Thursday, August 20, 2009

Americans Gained 73 Days to Live in 2007, CDC Says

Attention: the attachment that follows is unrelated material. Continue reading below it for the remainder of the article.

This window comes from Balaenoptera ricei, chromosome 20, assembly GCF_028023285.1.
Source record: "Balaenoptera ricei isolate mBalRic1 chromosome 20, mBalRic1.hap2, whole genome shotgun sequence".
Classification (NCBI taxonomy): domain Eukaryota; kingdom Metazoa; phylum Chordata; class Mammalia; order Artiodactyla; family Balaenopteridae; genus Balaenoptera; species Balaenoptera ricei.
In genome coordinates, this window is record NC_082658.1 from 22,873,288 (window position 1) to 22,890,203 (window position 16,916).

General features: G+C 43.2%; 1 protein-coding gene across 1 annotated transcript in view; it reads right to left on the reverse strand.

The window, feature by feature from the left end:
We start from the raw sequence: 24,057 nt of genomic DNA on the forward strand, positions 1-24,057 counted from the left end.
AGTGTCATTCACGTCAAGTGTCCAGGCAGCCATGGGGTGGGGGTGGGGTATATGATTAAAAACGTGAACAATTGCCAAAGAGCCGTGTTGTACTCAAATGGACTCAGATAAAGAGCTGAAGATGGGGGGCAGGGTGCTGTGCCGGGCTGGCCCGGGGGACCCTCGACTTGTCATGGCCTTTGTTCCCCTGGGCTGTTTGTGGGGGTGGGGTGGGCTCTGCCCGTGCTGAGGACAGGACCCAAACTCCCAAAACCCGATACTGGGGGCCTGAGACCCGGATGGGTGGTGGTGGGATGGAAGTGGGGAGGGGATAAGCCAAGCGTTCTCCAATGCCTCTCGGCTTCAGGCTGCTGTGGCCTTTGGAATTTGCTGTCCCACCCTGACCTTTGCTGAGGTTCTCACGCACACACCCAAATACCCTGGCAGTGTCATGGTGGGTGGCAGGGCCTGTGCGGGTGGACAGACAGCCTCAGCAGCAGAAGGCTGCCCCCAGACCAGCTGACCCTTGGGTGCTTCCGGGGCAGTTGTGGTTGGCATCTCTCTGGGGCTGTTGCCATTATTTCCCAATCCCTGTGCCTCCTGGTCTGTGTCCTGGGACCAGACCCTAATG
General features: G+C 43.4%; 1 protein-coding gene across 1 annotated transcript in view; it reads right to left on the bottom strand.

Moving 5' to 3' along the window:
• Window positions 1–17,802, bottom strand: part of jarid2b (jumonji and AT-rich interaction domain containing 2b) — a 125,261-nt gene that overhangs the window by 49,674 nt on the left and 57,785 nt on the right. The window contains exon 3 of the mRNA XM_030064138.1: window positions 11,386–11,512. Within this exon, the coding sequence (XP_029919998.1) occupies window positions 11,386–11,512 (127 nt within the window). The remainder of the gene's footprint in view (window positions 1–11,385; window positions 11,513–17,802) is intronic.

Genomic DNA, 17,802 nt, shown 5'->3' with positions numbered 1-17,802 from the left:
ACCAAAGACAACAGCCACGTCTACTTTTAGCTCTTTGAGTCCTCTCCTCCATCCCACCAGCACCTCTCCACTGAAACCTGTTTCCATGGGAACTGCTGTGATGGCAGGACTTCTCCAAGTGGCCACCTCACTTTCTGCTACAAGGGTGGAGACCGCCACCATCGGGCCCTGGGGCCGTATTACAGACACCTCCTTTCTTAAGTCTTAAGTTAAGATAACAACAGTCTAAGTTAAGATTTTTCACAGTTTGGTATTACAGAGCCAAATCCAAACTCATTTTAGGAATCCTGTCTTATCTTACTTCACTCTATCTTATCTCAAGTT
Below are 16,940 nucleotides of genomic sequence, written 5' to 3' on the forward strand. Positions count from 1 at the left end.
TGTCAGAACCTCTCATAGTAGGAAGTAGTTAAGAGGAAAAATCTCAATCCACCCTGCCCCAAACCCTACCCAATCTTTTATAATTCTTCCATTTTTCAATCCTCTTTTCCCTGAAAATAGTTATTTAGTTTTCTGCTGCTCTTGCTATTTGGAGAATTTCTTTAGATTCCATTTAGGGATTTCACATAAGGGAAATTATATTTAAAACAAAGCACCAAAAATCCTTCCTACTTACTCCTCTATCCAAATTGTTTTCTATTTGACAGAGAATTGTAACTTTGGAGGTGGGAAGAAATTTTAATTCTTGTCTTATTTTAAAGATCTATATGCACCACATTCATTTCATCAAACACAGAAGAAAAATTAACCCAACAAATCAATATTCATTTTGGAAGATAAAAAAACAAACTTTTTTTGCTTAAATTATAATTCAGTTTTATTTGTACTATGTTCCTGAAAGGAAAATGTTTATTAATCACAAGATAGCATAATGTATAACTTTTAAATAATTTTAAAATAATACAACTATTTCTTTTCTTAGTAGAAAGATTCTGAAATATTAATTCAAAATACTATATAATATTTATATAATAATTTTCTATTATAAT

“Life expectancy in the U.S. rose to a record 77.9 years, from 77.7 in 2006, according to preliminary data released today by the National Center for Health Statistics, a U.S. agency. The gain amounted to 10.4 weeks. A continuing decline in mortality rates for the top two killers, heart disease and cancer, contributed to the change. So did a 10 percent drop in deaths from the AIDS virus, the steepest decline since 1998. The U.S. still lags behind industrialized countries such as Japan, where life expectancy exceeds 80 years, said Sam Harper, an assistant professor in the epidemiology department at McGill University in Montreal. ‘That’s an ongoing area of investigation that people are rightly concerned about given how much money we’re spending in the U.S. on health care,’ Harper said today by telephone. ‘There’s clearly room for the U.S. to grow.’ Exercise and better diets are helping Americans make headway in preventing heart disease, Raul Caetano, dean of the University of Texas Southwestern School of Health Professions in Dallas, said today in a telephone interview. Cholesterol drugs have also reduced heart disease, while better care for patients with heart problems has lowered fatalities, he said. Improved cancer prevention and treatments have also pushed mortality rates down. Together, heart disease and cancer accounted for 48.5 percent of all deaths in 2007, the agency said. The mortality rate from heart disease dropped 4.7 percent, and from cancer, 1.8 percent.”

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